The Turkey-flagged Polarnet docked at Derince port in the Gulf of Izmit after setting off from Chornomorsk on Aug. 5 laden with 12,000 tons of corn.
“This sends a message of hope to every family in the Middle East, Africa, and Asia: Ukraine won’t abandon you,” Ukrainian Foreign Minister Dmytro Kuleba tweeted. “If Russia sticks to its obligations, the ‘grain corridor’ will keep maintaining global food security.”
A total of 12 ships have now been authorized to sail under the grain deal between Ukraine and Russia, which was brokered by Turkey and the United Nations – ten outbound and two headed for Ukraine. Some 322,000 tons of agricultural products have left Ukrainian ports, the bulk of it corn but also sunflower oil and soya.
The first ship to depart Ukraine, the Sierra Leone-flagged Razoni, which left on Aug. 1, still hasn’t reached its destination in Lebanon and was anchored off Turkey’s southern coast on Sunday evening, according to the Marine Traffic website.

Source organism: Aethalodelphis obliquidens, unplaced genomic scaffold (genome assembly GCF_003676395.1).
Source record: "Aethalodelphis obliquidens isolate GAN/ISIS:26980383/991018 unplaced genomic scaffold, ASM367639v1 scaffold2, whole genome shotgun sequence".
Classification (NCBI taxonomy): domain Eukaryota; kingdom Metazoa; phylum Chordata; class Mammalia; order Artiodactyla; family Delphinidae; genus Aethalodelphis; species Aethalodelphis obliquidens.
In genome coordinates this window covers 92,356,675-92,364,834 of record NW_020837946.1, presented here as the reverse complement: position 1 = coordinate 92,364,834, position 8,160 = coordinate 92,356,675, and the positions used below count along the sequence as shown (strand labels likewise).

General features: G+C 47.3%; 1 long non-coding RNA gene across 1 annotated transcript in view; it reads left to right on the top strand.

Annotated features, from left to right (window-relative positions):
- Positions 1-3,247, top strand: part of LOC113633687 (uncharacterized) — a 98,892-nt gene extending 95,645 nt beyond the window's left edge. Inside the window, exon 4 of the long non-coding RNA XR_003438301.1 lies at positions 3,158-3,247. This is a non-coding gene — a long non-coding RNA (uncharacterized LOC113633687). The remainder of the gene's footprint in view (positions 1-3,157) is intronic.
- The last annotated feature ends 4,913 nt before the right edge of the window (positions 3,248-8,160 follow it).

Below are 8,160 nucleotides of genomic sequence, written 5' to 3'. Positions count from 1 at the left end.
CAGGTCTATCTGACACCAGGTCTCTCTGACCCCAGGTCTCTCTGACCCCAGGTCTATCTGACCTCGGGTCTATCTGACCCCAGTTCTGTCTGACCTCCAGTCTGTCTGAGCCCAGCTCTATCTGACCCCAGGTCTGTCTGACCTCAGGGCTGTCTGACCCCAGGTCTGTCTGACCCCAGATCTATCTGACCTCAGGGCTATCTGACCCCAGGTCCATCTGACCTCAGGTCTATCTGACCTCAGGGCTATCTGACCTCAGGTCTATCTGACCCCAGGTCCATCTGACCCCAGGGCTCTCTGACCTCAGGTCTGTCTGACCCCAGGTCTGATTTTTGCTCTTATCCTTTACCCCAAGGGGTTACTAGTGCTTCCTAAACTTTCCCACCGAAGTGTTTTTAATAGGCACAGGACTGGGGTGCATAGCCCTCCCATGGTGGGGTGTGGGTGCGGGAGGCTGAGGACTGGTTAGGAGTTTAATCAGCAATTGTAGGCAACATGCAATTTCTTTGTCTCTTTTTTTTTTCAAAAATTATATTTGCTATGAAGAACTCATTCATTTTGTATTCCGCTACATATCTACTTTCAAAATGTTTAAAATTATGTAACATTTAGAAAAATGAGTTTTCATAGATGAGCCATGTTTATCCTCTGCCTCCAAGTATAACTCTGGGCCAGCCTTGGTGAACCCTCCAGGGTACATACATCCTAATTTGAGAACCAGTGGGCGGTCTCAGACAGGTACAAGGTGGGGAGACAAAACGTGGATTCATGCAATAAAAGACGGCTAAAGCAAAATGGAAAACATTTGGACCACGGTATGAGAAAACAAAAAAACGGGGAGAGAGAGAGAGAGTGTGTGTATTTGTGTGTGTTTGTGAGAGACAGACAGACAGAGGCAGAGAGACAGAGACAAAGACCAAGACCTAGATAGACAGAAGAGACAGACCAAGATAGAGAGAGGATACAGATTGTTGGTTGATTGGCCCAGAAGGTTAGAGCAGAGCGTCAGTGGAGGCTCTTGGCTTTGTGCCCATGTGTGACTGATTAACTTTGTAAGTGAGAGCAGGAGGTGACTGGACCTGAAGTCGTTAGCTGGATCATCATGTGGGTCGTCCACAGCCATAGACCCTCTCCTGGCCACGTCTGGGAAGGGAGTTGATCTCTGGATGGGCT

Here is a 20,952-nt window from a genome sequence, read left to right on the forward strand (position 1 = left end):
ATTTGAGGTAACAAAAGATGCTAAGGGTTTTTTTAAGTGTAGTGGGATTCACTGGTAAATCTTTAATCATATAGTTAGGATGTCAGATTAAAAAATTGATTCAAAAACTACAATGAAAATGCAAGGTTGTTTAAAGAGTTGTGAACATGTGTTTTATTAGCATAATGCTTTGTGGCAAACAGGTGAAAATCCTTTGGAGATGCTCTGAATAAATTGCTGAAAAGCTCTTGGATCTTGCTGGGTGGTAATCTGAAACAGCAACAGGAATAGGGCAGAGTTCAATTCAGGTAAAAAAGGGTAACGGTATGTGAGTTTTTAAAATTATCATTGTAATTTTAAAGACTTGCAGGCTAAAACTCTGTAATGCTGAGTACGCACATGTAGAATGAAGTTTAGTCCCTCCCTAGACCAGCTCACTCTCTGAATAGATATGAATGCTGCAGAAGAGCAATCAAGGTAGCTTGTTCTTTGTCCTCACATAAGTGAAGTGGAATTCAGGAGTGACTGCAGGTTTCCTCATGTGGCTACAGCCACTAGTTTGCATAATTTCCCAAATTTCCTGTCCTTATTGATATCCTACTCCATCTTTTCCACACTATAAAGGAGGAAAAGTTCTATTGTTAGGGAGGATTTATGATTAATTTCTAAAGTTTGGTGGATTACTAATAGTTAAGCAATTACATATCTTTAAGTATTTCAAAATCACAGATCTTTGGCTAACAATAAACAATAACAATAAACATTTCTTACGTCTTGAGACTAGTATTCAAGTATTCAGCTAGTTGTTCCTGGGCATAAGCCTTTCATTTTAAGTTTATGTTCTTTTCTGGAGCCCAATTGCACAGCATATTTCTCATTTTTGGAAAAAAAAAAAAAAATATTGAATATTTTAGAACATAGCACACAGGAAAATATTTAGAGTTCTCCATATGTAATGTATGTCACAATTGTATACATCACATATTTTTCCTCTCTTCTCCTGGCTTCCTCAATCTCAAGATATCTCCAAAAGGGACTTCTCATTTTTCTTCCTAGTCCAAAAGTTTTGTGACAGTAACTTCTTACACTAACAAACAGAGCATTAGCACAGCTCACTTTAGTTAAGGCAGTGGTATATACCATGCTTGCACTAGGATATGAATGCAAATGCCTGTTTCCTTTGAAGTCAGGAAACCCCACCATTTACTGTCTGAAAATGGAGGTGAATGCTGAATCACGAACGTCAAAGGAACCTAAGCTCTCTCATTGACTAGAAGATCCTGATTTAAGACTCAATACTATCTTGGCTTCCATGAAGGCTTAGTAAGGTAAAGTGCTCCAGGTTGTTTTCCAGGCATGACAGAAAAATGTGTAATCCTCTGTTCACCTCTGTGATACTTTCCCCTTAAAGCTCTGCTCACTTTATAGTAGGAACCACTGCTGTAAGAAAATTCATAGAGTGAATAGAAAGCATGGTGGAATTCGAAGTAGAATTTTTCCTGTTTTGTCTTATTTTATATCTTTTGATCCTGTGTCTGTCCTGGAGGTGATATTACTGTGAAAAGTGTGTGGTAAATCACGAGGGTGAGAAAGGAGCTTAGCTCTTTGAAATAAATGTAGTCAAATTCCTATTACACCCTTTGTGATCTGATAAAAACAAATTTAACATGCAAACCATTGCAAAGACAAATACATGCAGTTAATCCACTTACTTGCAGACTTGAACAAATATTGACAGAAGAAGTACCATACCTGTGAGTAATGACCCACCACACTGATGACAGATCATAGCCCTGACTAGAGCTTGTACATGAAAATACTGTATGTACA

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Meanwhile, two more ships, carrying corn and soybeans, departed Ukraine’s Black Sea ports on Monday, the Turkish Defense Ministry said.
The Sacura left Yuzhny carrying 11,000 tonnes of soybeans to Italy and the Arizona left Chornomorsk with 48,458 tonnes of corn bound for Iskenderun in southern Turkey.
Four ships that left Ukraine on Sunday are expected to anchor near Istanbul on Monday evening, the Defense Ministry said. They are due to be inspected on Tuesday.
Under the arrangement, ships leaving Ukraine are checked by officials from the three countries and the U.N. to make sure they carry only grain, fertilizer or food and not any other commodities. Inbound vessels are checked to ensure they are not carrying weapons.
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